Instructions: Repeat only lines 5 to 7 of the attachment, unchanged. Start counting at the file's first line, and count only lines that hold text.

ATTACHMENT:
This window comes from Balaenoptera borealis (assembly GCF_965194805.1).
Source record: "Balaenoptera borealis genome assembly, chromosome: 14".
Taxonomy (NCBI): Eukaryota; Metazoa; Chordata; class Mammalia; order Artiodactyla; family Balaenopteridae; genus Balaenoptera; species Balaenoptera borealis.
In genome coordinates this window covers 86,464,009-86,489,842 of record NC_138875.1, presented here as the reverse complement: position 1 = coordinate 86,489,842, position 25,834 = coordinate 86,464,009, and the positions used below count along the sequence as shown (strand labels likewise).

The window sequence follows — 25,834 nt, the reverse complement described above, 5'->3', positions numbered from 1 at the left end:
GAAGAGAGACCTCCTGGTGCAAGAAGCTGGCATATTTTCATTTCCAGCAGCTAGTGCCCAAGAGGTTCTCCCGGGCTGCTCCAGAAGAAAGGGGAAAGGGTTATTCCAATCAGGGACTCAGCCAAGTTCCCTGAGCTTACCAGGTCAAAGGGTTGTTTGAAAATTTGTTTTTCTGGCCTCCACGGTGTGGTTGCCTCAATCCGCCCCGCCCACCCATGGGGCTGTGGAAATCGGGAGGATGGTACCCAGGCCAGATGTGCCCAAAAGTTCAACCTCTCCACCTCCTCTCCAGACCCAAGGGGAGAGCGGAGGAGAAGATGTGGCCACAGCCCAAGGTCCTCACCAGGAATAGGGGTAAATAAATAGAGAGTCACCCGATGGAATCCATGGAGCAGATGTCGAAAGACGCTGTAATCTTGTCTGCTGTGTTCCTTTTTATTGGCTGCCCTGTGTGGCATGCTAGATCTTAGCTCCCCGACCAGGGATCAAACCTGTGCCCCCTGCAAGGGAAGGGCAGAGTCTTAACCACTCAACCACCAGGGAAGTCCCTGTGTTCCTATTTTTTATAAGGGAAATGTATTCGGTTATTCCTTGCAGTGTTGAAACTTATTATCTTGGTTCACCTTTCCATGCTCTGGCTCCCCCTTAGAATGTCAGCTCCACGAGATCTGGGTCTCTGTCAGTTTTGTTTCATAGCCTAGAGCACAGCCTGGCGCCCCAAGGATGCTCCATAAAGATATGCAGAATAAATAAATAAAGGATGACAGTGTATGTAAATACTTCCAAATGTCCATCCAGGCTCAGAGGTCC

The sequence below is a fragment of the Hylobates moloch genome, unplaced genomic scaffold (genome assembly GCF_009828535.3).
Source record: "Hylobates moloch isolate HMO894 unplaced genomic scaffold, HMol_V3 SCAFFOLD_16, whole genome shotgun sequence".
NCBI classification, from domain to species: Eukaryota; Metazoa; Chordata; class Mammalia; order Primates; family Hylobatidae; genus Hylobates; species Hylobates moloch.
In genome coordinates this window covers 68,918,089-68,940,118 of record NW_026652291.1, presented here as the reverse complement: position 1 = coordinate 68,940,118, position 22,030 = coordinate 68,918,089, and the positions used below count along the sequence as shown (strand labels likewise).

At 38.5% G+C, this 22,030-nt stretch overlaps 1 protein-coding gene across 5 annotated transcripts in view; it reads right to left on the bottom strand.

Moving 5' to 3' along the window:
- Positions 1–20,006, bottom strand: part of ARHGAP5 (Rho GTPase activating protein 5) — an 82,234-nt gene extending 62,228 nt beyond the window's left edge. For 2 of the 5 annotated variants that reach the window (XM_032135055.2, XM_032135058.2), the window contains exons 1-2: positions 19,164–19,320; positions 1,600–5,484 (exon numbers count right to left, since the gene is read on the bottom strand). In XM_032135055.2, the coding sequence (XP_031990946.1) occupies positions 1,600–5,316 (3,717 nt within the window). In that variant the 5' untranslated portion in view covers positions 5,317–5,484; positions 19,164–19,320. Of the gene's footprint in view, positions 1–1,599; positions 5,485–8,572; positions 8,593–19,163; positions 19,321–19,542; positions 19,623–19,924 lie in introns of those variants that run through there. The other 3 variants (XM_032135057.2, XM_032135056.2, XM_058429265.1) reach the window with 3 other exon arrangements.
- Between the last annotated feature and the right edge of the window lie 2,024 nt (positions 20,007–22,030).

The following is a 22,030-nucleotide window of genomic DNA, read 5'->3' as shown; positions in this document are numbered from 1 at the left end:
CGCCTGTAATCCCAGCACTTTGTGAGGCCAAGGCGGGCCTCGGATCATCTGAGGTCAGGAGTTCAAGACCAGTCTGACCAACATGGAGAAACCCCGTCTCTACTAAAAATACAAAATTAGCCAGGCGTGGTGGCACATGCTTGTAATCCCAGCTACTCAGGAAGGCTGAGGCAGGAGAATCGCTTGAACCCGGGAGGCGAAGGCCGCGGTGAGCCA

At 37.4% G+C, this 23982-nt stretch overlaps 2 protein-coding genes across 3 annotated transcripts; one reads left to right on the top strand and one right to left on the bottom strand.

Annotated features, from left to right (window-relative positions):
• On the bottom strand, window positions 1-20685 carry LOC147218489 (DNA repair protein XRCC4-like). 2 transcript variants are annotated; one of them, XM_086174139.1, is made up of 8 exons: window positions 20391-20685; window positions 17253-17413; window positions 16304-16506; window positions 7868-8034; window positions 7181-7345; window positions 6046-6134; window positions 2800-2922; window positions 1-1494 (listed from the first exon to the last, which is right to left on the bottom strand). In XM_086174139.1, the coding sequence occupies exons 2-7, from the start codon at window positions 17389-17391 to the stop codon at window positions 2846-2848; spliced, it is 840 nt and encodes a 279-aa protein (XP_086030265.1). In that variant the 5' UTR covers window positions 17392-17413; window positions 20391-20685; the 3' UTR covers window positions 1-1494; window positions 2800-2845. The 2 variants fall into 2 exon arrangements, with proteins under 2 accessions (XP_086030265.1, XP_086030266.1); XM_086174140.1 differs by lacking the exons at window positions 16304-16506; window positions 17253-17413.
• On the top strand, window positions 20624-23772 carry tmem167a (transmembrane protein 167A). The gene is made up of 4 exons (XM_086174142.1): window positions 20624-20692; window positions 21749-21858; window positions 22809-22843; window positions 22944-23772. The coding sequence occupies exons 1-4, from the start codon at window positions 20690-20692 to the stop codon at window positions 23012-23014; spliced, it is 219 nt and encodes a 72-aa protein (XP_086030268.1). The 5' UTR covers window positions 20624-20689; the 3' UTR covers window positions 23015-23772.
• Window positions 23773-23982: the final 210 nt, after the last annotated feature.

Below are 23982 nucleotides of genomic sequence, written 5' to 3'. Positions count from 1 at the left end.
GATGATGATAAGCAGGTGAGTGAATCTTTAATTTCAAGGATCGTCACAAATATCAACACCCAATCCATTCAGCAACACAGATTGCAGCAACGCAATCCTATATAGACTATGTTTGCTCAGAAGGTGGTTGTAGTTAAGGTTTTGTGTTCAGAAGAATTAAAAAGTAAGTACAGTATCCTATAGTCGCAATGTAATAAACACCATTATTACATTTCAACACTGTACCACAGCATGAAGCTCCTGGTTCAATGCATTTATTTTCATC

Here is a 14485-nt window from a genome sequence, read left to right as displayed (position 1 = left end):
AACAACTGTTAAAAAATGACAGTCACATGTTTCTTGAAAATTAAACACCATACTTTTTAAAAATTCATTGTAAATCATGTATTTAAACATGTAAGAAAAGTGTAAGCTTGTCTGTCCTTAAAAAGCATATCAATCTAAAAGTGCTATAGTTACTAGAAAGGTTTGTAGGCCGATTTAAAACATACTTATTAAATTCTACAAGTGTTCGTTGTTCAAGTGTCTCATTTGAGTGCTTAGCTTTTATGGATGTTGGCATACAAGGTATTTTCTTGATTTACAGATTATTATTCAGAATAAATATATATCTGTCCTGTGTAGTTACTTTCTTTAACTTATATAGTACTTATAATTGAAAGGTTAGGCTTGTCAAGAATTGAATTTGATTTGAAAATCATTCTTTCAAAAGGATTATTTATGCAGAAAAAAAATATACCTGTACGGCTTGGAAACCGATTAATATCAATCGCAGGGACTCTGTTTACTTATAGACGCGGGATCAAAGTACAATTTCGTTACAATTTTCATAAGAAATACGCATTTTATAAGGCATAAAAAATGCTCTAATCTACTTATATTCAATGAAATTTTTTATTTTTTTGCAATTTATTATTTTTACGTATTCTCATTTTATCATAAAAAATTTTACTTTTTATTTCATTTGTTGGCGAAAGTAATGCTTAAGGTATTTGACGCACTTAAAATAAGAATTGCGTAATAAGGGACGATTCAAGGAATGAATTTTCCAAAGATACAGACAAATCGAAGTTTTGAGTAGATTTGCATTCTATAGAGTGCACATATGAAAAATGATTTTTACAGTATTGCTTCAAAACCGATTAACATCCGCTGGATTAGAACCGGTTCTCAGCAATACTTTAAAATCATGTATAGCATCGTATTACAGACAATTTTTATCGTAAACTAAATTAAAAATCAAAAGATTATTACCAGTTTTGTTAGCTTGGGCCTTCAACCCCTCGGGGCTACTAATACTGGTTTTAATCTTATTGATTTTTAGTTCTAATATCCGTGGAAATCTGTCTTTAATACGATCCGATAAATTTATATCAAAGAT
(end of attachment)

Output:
The window sequence follows — 25,834 nt, the reverse complement described above, 5'->3', positions numbered from 1 at the left end:
GAAGAGAGACCTCCTGGTGCAAGAAGCTGGCATATTTTCATTTCCAGCAGCTAGTGCCCAAGAGGTTCTCCCGGGCTGCTCCAGAAGAAAGGGGAAAGGGTTATTCCAATCAGGGACTCAGCCAAGTTCCCTGAGCTTACCAGGTCAAAGGGTTGTTTGAAAATTTGTTTTTCTGGCCTCCACGGTGTGGTTGCCTCAATCCGCCCCGCCCACCCATGGGGCTGTGGAAATCGGGAGGATGGTACCCAGGCCAGATGTGCCCAAAAGTTCAACCTCTCCACCTCCTCTCCAGACCCAAGGGGAGAGCGGAGGAGAAGATGTGGCCACAGCCCAAGGTCCTCACCAGGAATAGGGGTAAATAAATAGAGAGTCACCCGATGGAATCCATGGAGCAGATGTCGAAAGACGCTGTAATCTTGTCTGCTGTGTTCCTTTTTATTGGCTGCCCTGTGTGGCATGCTAGATCTTAGCTCCCCGACCAGGGATCAAACCTGTGCCCCCTGCAAGGGAAGGGCAGAGTCTTAACCACTCAACCACCAGGGAAGTCCCTGTGTTCCTATTTTTTATAAGGGAAATGTATTCGGTTATTCCTTGCAGTGTTGAAACTTATTATCTTGGTTCACCTTTCCATGCTCTGGCTCCCCCTTAGAATGTCAGCTCCACGAGATCTGGGTCTCTGTCAGTTTTGTTTCATAGCCTAGAGCACAGCCTGGCGCCCCAAGGATGCTCCATAAAGATATGCAGAATAAATAAATAAAGGATGACAGTGTATGTAAATACTTCCAAATGTCCATCCAGGCTCAGAGGTCC

The sequence below is a fragment of the Hylobates moloch genome, unplaced genomic scaffold (genome assembly GCF_009828535.3).